United Kingdom / 1992
This week’s film is also in honour of the recent first Manchester Animation Festival, at which Barry Purves presented the prizes.
Former animator at Manchester’s Cosgrove Hall (on their classic version of Wind in the Willows), Purves produced Screenplay, a minor classic of stop frame animation in what appears to be an epic, obsessive labour of love (not uncommon in this list of great animation). Apparently it was (until the end) all done in one take, although punctuated by breaks for sleep and eating I would imagine, or Barry may not be still here to give out any prizes.
As well as his other award winning shorts, Purves has taught animation, made documentaries and written the books Stop Motion: Passion, Process and Performance (Focal Press, 2007) and Basics Animation: Stop Motion (AVA, 2010). He has held workshops about animation in many colleges worldwide as well as major studios such as DreamWorks, Pacific Data Images, Pixar and Laika.
Amongst Purves’ other acclaimed films was Next (1989), also made for Channel 4 and also on a theatrical theme, in which William Shakespeare auditions and pitches his plays to an unimpressed director. It was while visiting Japan with this film that Purves was able to experience traditional Japanese theatre.
In the style of a ‘Kabuki’ play this story of doomed love is told by a visible narrator, using sign language and voiceover (Michael Maloney). Behind him on a revolving stage other characters act out the fable, fading in and out of shadow on an elaborate oriental set that hides and reveals characters and scenarios, until it all reaches its genuinely shocking finale.
The beautifully poised animation is immaculately staged and the stylised special effects are achieved by unfolding fans and tapestries in a ‘real world’ theatrical style, as animated stage assistants manipulate the set as in a real theatre.
The story is a simple one told in a complex way, full of ambiguities that keep you guessing. Like the ingenious revolving stage within a revolving stage with screens of animated Japanese illustrations that slot in and out like an intricate Chinese puzzle, the story also contains many puzzle like elements. What enfolds is a tale of a daughter forbidden from being with her lover, a gardener, as her evil and greedy father wants to sell her hand in marriage for a rich dowry.
We see graphic scenarios on the rotating stages, of the lovers happy together and then people being put to death at her fathers bidding (staged as in a stylised theatre production with red ribbons of material unfolding out of wounds) but how many of these events represent the desires of the various characters and how many are ‘real’ events is sometimes unclear. The narrator also slips in and out of his identity, unmasking himself and joining the action in various roles. Shadowy black clad characters act as stage hands manipulating the environment as well as playing guards at the bidding of the father, at the start they even manipulate the other characters like puppets, ‘animating’ the action themselves, adding yet another layer of visible faux mechanics.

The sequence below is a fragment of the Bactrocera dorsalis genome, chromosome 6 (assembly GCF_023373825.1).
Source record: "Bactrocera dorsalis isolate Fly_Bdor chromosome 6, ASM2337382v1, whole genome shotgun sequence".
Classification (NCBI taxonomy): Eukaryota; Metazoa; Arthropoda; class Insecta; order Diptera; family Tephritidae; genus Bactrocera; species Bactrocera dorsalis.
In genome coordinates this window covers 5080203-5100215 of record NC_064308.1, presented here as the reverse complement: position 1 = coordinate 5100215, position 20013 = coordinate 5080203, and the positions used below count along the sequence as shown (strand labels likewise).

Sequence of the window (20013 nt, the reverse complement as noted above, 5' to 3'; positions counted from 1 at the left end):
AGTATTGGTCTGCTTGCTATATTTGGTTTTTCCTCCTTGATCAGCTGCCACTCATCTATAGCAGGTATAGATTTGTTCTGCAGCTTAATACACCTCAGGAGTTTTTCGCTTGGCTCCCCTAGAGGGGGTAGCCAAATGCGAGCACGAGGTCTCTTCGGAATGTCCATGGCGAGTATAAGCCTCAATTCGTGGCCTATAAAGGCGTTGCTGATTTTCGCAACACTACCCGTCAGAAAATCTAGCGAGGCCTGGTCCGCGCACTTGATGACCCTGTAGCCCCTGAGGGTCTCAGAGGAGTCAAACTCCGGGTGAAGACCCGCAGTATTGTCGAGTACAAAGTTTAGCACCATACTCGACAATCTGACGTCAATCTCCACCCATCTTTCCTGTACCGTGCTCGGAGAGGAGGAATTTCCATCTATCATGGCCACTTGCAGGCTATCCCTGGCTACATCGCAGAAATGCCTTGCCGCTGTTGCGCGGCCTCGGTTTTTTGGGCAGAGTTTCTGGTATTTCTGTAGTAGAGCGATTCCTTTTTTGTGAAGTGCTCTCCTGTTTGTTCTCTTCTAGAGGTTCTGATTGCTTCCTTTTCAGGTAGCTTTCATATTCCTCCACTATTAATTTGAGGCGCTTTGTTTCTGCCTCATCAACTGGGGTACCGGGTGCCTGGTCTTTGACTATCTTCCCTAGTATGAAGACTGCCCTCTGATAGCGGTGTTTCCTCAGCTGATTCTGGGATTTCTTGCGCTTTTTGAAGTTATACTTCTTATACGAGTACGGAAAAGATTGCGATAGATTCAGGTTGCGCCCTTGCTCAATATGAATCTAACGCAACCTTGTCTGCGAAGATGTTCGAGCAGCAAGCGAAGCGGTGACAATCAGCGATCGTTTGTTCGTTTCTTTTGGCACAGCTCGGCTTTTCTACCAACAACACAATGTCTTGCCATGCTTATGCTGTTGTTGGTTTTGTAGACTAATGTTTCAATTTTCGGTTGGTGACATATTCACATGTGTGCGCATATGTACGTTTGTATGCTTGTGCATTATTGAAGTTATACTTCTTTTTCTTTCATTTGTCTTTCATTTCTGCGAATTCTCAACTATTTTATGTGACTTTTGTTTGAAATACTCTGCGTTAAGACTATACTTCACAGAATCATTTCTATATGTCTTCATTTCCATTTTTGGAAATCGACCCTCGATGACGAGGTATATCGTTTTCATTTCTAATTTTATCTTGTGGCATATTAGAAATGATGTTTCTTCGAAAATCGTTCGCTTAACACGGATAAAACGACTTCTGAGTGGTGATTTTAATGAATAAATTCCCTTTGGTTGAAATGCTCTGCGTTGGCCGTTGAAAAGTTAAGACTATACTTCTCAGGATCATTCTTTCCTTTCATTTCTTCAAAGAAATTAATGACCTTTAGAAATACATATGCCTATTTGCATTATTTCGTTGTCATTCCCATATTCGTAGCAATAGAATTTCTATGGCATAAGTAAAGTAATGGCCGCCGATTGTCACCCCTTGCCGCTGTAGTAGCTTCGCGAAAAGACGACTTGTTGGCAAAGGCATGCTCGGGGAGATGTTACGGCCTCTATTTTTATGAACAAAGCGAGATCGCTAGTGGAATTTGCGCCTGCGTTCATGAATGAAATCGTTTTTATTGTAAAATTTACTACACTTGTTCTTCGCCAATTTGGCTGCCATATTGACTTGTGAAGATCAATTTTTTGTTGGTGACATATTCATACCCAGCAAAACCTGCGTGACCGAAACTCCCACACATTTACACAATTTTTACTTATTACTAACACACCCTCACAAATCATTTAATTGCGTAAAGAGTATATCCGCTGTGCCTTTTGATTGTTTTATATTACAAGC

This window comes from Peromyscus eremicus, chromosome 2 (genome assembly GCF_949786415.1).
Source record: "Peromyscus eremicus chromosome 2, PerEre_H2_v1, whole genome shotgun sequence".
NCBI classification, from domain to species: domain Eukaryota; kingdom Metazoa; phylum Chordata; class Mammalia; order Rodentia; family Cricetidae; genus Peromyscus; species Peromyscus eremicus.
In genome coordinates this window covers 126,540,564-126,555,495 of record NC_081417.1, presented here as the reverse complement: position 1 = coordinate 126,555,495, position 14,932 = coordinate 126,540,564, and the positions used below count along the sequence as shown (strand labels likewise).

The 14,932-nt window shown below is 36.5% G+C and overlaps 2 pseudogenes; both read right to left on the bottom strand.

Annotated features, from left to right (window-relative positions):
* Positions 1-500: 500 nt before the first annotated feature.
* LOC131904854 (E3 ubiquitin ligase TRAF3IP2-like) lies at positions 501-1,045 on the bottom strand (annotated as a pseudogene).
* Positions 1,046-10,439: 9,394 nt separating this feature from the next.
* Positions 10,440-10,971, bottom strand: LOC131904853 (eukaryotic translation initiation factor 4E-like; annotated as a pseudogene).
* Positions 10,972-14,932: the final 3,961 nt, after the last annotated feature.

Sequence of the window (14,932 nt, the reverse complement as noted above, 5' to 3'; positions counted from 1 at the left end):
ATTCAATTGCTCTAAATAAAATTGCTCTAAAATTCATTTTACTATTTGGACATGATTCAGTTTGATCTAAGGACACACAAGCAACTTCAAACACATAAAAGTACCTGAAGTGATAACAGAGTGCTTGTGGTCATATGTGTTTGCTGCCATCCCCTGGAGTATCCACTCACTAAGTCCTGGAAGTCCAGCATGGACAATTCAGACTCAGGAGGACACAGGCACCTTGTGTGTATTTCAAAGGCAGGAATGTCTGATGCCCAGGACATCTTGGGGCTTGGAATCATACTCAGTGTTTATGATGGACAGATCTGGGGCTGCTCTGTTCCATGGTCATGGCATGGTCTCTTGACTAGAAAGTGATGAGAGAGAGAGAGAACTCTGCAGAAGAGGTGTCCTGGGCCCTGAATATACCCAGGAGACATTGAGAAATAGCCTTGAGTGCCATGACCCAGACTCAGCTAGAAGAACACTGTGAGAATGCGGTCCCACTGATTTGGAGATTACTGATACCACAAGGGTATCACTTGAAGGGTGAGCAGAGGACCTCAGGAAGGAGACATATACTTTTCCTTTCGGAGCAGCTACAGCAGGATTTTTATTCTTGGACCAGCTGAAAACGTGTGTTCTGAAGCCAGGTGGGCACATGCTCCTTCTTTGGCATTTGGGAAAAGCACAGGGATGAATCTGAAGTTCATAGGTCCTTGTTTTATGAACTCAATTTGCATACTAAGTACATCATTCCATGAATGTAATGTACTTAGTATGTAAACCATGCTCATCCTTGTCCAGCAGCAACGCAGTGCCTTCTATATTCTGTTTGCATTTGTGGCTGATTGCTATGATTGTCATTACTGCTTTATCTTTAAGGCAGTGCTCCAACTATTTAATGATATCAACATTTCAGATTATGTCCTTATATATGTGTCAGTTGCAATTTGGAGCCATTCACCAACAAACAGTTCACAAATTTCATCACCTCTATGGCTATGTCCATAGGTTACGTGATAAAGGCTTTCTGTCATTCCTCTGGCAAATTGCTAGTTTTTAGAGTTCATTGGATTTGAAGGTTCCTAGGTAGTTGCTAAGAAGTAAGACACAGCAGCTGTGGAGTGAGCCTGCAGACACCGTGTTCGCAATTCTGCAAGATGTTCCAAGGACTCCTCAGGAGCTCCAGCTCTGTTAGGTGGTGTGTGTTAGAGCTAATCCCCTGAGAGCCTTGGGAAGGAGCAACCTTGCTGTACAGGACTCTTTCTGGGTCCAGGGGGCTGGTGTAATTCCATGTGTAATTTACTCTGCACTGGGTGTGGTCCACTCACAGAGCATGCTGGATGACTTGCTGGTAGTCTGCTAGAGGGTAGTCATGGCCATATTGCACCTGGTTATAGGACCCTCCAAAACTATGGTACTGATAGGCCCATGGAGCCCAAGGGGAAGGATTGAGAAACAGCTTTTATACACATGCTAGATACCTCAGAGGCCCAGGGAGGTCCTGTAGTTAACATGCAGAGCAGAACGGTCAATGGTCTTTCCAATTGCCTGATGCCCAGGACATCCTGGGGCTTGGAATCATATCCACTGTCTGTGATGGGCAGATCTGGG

Like everything else, the animation is realistic but also stylised, like real stage actors putting on a mannered performance. These semi realistic figures move and adopt poses with the grace of dancers or mime artists, informed by Purves background as a stage actor and designer.
Eventually the lovers are betrayed by a spiteful old maid and the daughters sweetheart is captured by the father, in her desperation to save her lover she pushes her father into a sea of waving blue sheets over which they then sail away to an idyllic happy ending on a remote Japanese island.
Except it’s not a happy ending at all. Suddenly the narrator reveals his true identity and the play is replaced by a different, darker reality. The stage is gone, there are different shots and editing and the camera is now moving in a sinister, John Carpenter way so we know something bad is going to happen – and when it does the blood is no longer theatrical ribbons. We are now out of the play and in a film; a very horrible film that ends badly for all concerned. The fact that its stopped being a stylised play seems to make it all the more disturbing as this causes us to think of the terrifying events now unfolding as being somehow more ‘real’.
In a final sequence that once again breaks through walls of audience expectation, the film ends with a moment of light relief as the camera pulls back away from the ‘stage’ exposing the stage equipment and props and carries pulling out through the animators work desk revealing Purves’ hands, the ultimate manipulators in this kaleidoscope of manipulation, and a rich clutter of notes, references, articles, tea and biscuits.
All these layers of narrative and reality make the film rich material for articles like this to analyse and is recommended for any students seeking essay subject matter for endless word-count filling pontification where even Purves preferred type of biscuits could contain some hidden significance.
Like Purves’ other films, Screenplay won many prizes worldwide and it has achieved cult status amongst animators. Although a solo project born from one persons drive, the film was, like other films on this list, funded by the UK’s Channel4 in their heyday of investing in animation. Without that injection of investment and energy in the 1980s/90s, films like this wouldn’t exist and this list, the animation world and the UK animation industry in particular would all be poorer entities.
Note: The 100 greatest animated shorts is a list of opinions and not an order of value from best to worst. Click here to see all of the picks of the list so far. All suggestions, comments and outrage are welcome!